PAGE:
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Despite the fact that Philippines is known as Worlds Top Producer of Abaca, abaca farmers
still suffer most from poverty. According to Department of Science and Technology-Philippine
Council for Agriculture, Aquatic and Natural Resources Research and Development (DOSTPCAARRD), farming is the lifeblood of more than 200,000 families in the 56 abaca-growing
provinces in the Philippines. Yet, these small abaca farmers get little income compared to the
farmers of other crops. Problems such as environmental dilemma, lack of transportation services,
absence of high yielding planting materials and small attention given by the government were
visibly seen in Kara Davids documentary film entitled I Witness: Minsan sa Isang Taon.
Farmer Tusan Tango of Sitio Bali in Saranggani Province is one of those unfortunate 200,000
families. Abaca is a type of plant wherein it grows only in areas near bodies of water or in areas
that are shaded and cool. But due to El Nio and depletion of the forest, he gets to harvest only
once a year, in which in return he gets paid for only P1000.00 so thats roughly P80.00 per
month. Lack of Transportation Services has also been one of the problems not only for Tusan
Tango but also for the other abaca farmers of the Philippine. Reports say that poorly designed
infrastructures in small provinces sometimes hinder the distribution of abaca especially when
natural phenomena occurs. But with Tusan Tangoa case or farmers who lives in the mountains,
walking for hours is the only option for them to deliver their harvested crops. With the absence
of high yielding planting materials and equipment in abaca provinces and lack of transportation,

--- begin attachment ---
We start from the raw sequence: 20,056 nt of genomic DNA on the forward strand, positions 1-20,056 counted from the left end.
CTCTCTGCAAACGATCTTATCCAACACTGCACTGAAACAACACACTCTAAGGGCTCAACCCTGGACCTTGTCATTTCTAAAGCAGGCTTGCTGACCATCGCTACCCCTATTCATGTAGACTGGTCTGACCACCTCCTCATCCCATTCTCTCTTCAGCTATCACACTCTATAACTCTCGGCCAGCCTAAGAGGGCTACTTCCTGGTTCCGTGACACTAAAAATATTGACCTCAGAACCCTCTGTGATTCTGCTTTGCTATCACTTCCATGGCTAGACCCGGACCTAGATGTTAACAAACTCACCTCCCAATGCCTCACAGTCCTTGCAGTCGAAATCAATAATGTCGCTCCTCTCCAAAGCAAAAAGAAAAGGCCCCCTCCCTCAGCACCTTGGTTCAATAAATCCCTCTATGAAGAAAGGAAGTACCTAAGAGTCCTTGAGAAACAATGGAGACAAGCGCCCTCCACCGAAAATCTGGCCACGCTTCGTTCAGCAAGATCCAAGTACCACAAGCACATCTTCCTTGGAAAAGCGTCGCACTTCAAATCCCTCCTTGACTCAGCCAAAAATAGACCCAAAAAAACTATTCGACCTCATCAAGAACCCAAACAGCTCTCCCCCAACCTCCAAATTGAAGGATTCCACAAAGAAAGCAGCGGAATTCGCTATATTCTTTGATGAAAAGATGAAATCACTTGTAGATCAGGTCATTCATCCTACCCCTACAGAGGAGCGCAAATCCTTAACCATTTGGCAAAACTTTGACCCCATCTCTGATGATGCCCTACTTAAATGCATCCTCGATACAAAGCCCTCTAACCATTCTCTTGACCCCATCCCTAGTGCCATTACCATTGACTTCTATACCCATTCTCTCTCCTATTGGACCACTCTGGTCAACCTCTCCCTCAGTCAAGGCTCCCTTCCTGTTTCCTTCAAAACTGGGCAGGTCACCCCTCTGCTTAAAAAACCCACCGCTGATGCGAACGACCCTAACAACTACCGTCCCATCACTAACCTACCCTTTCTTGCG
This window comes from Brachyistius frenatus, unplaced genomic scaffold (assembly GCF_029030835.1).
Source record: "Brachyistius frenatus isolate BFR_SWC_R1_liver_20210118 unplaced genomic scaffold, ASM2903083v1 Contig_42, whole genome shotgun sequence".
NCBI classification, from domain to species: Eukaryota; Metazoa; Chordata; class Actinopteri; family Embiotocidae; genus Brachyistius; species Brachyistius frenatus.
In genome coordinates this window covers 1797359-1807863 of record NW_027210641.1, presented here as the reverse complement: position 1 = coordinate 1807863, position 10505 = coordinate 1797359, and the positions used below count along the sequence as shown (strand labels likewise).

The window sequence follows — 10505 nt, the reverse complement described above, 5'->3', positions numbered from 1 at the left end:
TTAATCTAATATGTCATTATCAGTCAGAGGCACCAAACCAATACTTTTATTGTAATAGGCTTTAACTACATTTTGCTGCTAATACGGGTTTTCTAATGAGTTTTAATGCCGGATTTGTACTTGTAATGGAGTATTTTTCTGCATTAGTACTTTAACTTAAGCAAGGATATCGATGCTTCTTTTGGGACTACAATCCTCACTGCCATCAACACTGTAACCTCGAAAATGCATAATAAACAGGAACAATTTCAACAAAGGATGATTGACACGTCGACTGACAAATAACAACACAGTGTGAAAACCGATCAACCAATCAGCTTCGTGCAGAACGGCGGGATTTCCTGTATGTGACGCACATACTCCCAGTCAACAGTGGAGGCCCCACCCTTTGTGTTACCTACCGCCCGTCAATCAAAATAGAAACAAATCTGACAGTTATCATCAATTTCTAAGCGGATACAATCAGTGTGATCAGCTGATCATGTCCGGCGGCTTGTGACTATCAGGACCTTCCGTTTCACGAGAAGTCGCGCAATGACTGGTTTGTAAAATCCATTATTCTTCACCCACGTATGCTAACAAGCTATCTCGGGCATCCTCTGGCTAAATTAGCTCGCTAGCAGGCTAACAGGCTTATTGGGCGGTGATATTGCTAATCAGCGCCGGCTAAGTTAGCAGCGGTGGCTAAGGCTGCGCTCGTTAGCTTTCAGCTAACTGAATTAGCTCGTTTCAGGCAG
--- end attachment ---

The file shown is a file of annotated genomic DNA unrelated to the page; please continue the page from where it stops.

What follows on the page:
production inefficiency may highly take place which results to continuous declining of the abaca
production. In the recently signed National Budget for 2016, Department of Agriculture was
given a little importance in terms of budget, in figures P48 billion, it is lower compared to the
other agencies. In addition, there was no allocated funds for the El Nio, in which PAG-ASA
reported that this dry season may intensify this year and cause severe drought and damage the
plantations. This will surely affect our economic growth as well as the life of our farmers.
Until today, Agriculture has always been the source of livelihood for many Filipinos, for we
were given abundance of Gods gift which is the natural resources. However, due to power and
greed, people tend to abuse these gifts and little did they know, the one who will suffer the most
are the less fortunate people. So if the depletion of forests worsen, abaca trees will not grow any
longer and may seriously affect our economy and lives of the people. Our country relies on
farmers a lot, because without them there will be no products that us, people, can use. It was so
disappointing to see that those who deserve all satisfactions in life, cannot even get to eat a
decent meal a day. Even if the government provide planting materials and equipment, the one
who will benefit the most are the business men and not the individual farmer. Citing what Raul
Montemayor of the Federation of Free Farmers Cooperatives once mentioned, "The market is
there but farmers are not organized for the market. Restaurants, groceries are buying farm
products everyday but the ones supplying them are the trader who gets it from different farmers.
Farmers can go straight to the market if they form a cooperative,"
If these issues are not properly addressed by the Government, Philippines leadership in
exporting abaca might lose in the future, making abaca farmers become poorest of the poor.
Lastly, as an Architecture student, this film served as an eye opener for me. It inspired me to
think of a solution to address the problem especially on tranportation. Designing an infrastructure
to make transportation accessible to these Farmers may help so that there will be roads available
for vehicles to transport their goods rapidly.